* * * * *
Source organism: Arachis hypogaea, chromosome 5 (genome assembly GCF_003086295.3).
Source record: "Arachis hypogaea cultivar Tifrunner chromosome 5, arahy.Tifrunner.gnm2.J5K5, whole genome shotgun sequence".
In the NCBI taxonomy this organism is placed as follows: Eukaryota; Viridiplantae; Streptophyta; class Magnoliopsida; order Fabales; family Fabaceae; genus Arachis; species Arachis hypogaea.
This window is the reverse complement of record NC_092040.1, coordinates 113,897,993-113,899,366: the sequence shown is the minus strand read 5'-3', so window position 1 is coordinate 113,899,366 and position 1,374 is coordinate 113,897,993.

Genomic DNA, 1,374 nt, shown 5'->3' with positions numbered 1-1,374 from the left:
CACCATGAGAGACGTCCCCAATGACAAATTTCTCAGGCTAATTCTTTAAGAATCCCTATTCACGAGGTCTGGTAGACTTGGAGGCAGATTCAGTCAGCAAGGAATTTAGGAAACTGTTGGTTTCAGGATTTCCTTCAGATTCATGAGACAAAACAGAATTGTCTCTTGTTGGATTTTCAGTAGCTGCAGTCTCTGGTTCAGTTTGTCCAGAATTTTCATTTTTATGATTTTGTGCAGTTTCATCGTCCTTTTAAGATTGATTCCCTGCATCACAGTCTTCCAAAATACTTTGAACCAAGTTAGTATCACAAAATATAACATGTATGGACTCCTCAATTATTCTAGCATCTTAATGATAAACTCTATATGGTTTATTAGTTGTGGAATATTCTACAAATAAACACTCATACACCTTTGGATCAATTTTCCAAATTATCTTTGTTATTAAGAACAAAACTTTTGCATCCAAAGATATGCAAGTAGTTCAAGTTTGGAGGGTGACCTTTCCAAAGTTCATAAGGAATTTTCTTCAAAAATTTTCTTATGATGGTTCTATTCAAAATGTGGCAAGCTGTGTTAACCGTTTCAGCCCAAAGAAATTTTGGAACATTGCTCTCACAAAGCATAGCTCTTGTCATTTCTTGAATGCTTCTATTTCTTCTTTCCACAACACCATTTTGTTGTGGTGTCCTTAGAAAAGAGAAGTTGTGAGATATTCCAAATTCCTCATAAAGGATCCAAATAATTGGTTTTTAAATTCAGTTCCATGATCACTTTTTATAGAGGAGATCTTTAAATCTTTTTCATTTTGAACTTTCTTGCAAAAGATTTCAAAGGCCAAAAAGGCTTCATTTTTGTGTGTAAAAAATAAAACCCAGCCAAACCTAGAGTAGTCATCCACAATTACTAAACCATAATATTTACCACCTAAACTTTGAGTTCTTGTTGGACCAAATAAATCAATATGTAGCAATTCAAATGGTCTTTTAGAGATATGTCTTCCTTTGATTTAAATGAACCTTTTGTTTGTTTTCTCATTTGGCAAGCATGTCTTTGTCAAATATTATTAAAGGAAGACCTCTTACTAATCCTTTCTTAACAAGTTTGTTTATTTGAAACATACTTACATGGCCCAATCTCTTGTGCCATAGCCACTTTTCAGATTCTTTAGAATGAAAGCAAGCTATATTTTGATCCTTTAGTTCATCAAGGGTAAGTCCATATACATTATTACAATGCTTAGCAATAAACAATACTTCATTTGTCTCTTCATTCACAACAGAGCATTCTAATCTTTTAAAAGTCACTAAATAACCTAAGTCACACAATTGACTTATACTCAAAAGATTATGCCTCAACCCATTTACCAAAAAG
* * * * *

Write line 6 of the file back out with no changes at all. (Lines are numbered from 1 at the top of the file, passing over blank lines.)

CACCATGAGAGACGTCCCCAATGACAAATTTCTCAGGCTAATTCTTTAAGAATCCCTATTCACGAGGTCTGGTAGACTTGGAGGCAGATTCAGTCAGCAAGGAATTTAGGAAACTGTTGGTTTCAGGATTTCCTTCAGATTCATGAGACAAAACAGAATTGTCTCTTGTTGGATTTTCAGTAGCTGCAGTCTCTGGTTCAGTTTGTCCAGAATTTTCATTTTTATGATTTTGTGCAGTTTCATCGTCCTTTTAAGATTGATTCCCTGCATCACAGTCTTCCAAAATACTTTGAACCAAGTTAGTATCACAAAATATAACATGTATGGACTCCTCAATTATTCTAGCATCTTAATGATAAACTCTATATGGTTTATTAGTTGTGGAATATTCTACAAATAAACACTCATACACCTTTGGATCAATTTTCCAAATTATCTTTGTTATTAAGAACAAAACTTTTGCATCCAAAGATATGCAAGTAGTTCAAGTTTGGAGGGTGACCTTTCCAAAGTTCATAAGGAATTTTCTTCAAAAATTTTCTTATGATGGTTCTATTCAAAATGTGGCAAGCTGTGTTAACCGTTTCAGCCCAAAGAAATTTTGGAACATTGCTCTCACAAAGCATAGCTCTTGTCATTTCTTGAATGCTTCTATTTCTTCTTTCCACAACACCATTTTGTTGTGGTGTCCTTAGAAAAGAGAAGTTGTGAGATATTCCAAATTCCTCATAAAGGATCCAAATAATTGGTTTTTAAATTCAGTTCCATGATCACTTTTTATAGAGGAGATCTTTAAATCTTTTTCATTTTGAACTTTCTTGCAAAAGATTTCAAAGGCCAAAAAGGCTTCATTTTTGTGTGTAAAAAATAAAACCCAGCCAAACCTAGAGTAGTCATCCACAATTACTAAACCATAATATTTACCACCTAAACTTTGAGTTCTTGTTGGACCAAATAAATCAATATGTAGCAATTCAAATGGTCTTTTAGAGATATGTCTTCCTTTGATTTAAATGAACCTTTTGTTTGTTTTCTCATTTGGCAAGCATGTCTTTGTCAAATATTATTAAAGGAAGACCTCTTACTAATCCTTTCTTAACAAGTTTGTTTATTTGAAACATACTTACATGGCCCAATCTCTTGTGCCATAGCCACTTTTCAGATTCTTTAGAATGAAAGCAAGCTATATTTTGATCCTTTAGTTCATCAAGGGTAAGTCCATATACATTATTACAATGCTTAGCAATAAACAATACTTCATTTGTCTCTTCATTCACAACAGAGCATTCTAATCTTTTAAAAGTCACTAAATAACCTAAGTCACACAATTGACTTATACTCAAAAGATTATGCCTCAACCCATTTACCAAAAAG